Yes, an opportunity came up to go to Sin City, and I happily snapped up tickets to some shows, including The Price Is Right: Live In Las Vegas at Bally’s, a show that’s pretty darn famous among game show nerds. My show-by-show report, which came out to five pages when I typed it up in Word:
February 20, 2012 - Name That Tune: Live In Las Vegas at Imperial Palace
Name That Tune is the only other game show besides The Price Is Right to have a Las Vegas recreation right now. The producers announced it together with The Sing-Off: Live In Las Vegas, but that one is showing no signs of happening.
When I bought my tickets, I found there was a limited time promotion where you could get a guaranteed slot as a contestant. Naturally, I did it. I soon found out why this promotion was happening – after arriving half an hour before showtime for contestant registration and waiting another fifteen minutes to go into the theater, I found that said theater was about half full.
Anyway, the show began with a little video about the history of the TV show Name That Tune, after which announcer and DJ Jimmy Z introduced host Zowie Bowie (no, not Duncan Jones – his real name is Chris Phillips) and assistant Marley Taylor. The pair, apparently veteran Las Vegas entertainers, came on stage singing a terrible lyrical theme song, sang another song after the first two rounds, and occasionally sang bits of whatever song the contestants had just named.
The format then – while the ads I’ve seen for Name That Tune promise anywhere from fifty to one hundred contestants per show, at the show I saw there were “only” thirty, called out of the audience in three groups of ten. The first two groups called onstage play a round in which Jimmy Z plays songs one at a time, and the first player to buzz in with the correct song title gets one point. When you get two points, you move on the next round and leave your podium, and the round continues until three contestants have won. The third group does the same thing, only four contestants move on to the next round instead of three. For the record, I was in the first group and I did get one point. The twenty contestants eliminated in this round win some free tickets to other Las Vegas shows.
After all three groups have played, the ten remaining contestants are split into five pairs. The members of each pair play against each other in…no, not Bid-A-Note…Bid-A-Second. Zowie reads out a clue, after which the two contestants bid on how many seconds of the song they will need to hear to identify it (“I can name that tune in six seconds”, “I can name that tune in four seconds”, etc.). Once one player has challenged the other to name that tune, a correct answer is worth one point, while an incorrect guess awards the point to the other player. The first player to get two points moves on to the next round. The five eliminated contestants get a slightly bigger set of free tickets to other Las Vegas shows.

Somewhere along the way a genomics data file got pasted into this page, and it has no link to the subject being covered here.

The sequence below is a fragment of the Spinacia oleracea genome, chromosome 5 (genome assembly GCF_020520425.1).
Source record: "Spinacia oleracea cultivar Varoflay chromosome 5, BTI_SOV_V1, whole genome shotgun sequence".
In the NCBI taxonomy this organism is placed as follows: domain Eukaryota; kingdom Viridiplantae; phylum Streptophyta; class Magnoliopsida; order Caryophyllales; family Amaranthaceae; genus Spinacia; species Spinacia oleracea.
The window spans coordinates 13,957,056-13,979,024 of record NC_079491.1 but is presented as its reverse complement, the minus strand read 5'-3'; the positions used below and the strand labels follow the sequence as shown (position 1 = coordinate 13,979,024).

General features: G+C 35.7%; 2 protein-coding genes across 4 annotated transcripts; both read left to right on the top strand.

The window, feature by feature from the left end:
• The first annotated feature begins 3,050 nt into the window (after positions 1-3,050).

Once all five pairs have played Bid-A-Second, five giant whiteboard stations are wheeled out for the five remaining contestants to write on. Jimmy Z plays a thirty-second mash-up of snippets from ten songs connected by a common theme (as I was seeing this on President’s Day, the theme was songs about America). The contestants write down their answers while the mash-up is playing, and the player who gets the most songs correct is the winner for the show. The four eliminated players get…yeah, more tickets to other Las Vegas shows. Zowie also invites the audience to play along via pieces of paper and pens on their seats – you get free tickets to another Las Vegas show if you get eight right, which nobody did. The correct answers for this round are revealed via a giant screen that comes down from the ceiling, leading to a lot of jokes about this being the reason The Phantom Of The Opera is closing in Las Vegas. For the record, the real reason Phantom is closing in Las Vegas - at least according to rumor - is to make room for Spiderman: Turn Off The Dark. Honestly, my first thought upon seeing Name That Tune's answer board wasn't The Phantom Of The Opera's chandelier, but rather “The answers will now be revealed to the audience via the incredible Pentium-powered laser display board…”
The day’s winner then plays a bonus round in which you have sixty seconds to identify songs. When you think you know the title, you buzz in and the clock stops while you give your answer. You can also choose to buzz in and use one of your two methods of help – you can pass on one song and poll the audience on another (and by “poll the audience”, I really just mean Zowie turns around and says “Does anybody know it?”) If you give one wrong answer, the round ends immediately; if you get fifteen songs correct in sixty seconds, you win $10,000. This, as far as I can tell, is the only way you can win a prize that isn’t tickets to another Las Vegas show, and let’s face it, it isn’t going to happen (the guy I saw managed nine). I had fun, and being onstage was surreal, but there’s a reason the theater was only half full, and being a contestant would have been a lot more fun if I hadn’t reserved the privilege.
I ended up walking away with vouchers for two tickets to another performance of Name That Tune (without the guaranteed contestant slot) and two tickets to another show at Imperial Palace, Divas (a show whose tagline is “You won’t believe your eyes because these girls are really guys!”). A $200 value, to be sure, but (A) the Name That Tune voucher turned out to have expired five days before I received it, (B) I couldn’t go to Name That Tune again anyway as it conflicted with shows I had actually paid for and (C) come on…the drag show?